Date published: 2018-11-01
Rated 5 out of 5 by from Great examples and in depth illustrations assist I purchased the DVD last week and I am making significant inroads
Date published: 2018-10-21
Rated 5 out of 5 by from Excellent and fun ... cinq etoiles Highly recommended! Magnifique!
Date published: 2018-10-19
Rated 4 out of 5 by from Generally Good The course provided a solid review of pronunciation, grammar and cultural issues.
Date published: 2018-09-22
Rated 2 out of 5 by from Great course, lousy guidebook! Professor Williams is delightful, and her presentations are clear and engaging. However, the workbook is riddled with errors. In addition, after the third lecture, the recording for the language lab exercises do not leave sufficient space for the student to respond. Perhaps these exercises work when the student has a pause button on a TV remote, but they pose a serious problem with streaming video since it's more challenging to pause the audio/video in this format. The workbook is an essential component in this course, and it's most unfortunate that it's so poorly done.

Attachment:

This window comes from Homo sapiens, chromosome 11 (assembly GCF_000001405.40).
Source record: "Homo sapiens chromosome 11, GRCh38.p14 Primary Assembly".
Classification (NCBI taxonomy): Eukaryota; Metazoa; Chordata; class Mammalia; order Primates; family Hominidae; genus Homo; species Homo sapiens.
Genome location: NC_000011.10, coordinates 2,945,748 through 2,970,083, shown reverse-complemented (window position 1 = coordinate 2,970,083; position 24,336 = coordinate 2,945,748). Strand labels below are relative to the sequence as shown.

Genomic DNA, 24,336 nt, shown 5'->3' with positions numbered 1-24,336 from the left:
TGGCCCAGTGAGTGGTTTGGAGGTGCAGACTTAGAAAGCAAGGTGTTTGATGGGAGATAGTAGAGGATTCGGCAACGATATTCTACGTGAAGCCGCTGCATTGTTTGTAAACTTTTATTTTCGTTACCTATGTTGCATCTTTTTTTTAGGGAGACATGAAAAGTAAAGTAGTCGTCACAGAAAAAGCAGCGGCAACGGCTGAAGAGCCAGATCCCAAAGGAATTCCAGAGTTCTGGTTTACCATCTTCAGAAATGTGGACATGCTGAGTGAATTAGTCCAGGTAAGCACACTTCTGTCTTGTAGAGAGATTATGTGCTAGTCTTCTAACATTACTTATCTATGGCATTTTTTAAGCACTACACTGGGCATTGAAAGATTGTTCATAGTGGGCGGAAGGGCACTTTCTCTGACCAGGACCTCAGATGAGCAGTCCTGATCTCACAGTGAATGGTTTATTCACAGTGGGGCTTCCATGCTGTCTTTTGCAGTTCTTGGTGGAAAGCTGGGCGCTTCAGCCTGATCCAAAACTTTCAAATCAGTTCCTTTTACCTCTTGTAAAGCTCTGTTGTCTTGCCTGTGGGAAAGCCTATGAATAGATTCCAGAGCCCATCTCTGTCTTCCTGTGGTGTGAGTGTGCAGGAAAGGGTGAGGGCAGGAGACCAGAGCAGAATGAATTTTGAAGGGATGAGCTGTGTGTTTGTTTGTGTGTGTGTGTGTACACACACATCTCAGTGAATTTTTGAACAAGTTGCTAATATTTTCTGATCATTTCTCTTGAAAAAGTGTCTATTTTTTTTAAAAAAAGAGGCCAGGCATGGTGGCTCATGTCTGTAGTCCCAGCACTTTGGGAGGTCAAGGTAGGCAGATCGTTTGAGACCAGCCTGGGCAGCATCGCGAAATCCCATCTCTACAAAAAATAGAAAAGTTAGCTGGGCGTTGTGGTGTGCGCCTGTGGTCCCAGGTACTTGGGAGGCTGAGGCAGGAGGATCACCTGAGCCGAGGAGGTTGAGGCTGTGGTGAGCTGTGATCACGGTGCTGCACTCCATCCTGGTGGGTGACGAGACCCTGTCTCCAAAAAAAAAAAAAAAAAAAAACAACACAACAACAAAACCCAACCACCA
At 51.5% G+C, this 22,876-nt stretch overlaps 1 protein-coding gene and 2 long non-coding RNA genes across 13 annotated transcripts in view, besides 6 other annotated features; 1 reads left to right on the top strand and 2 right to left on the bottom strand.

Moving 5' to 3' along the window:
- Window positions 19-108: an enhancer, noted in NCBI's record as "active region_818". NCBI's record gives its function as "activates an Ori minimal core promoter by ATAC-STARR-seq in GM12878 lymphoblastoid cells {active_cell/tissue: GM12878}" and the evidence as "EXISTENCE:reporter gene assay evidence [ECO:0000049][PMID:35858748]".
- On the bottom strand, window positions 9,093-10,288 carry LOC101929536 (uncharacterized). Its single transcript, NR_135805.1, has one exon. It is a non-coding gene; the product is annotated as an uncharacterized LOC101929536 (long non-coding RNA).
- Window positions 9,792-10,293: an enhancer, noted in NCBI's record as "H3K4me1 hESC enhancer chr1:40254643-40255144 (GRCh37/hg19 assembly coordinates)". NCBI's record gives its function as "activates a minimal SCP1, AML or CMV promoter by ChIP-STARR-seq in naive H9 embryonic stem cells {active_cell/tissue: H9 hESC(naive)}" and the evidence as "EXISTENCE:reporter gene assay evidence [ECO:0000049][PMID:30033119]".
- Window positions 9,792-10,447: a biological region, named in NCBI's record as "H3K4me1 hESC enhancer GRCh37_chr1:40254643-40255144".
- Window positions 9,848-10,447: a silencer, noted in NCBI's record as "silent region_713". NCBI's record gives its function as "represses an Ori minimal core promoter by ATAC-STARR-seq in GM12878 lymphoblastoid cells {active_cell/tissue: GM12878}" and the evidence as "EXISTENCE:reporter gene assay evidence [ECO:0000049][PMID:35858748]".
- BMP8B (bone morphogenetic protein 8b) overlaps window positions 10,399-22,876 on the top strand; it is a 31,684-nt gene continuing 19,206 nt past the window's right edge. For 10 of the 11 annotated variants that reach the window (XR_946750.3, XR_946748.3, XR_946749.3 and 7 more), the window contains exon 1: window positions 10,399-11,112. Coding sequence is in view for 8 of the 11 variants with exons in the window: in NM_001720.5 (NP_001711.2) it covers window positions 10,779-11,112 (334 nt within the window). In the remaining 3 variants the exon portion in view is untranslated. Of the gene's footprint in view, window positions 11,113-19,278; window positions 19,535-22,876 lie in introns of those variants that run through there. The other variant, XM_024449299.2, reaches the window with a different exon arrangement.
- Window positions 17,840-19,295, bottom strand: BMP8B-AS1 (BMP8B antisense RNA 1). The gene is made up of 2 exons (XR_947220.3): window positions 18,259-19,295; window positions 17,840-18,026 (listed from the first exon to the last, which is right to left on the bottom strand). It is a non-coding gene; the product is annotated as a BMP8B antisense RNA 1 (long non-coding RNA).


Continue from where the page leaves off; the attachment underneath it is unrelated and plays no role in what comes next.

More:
Date published: 2018-09-12
Rated 4 out of 5 by from Good course I like the cultural information and how to pronounce French words in the videos. I did manage to find a few misspelled words in the course workbook.
Date published: 2018-09-11
Rated 5 out of 5 by from Excellent Course My course, actually my husband's and my course arrived last week and we are both delighted with it. It is a well-planned course, and one has the wonderful option of playing the lesson over as many times as necessary to firmly implant the material. I had a year of French 10 years ago in college, and this is a great way to brush up. My husband has never taken any foreign language course before and is enjoying the opportunity to learn French. Being able to repeat the lessons over as much as he needs is a great help to him as well. If one goes over the course book to become familiar where the Lecture section and the Workbook section is before beginning, it will be less confusing as to where to find the section needed. As with learning any new language, be prepared to put in at least an hour or more a day to have the best results.
Date published: 2018-08-27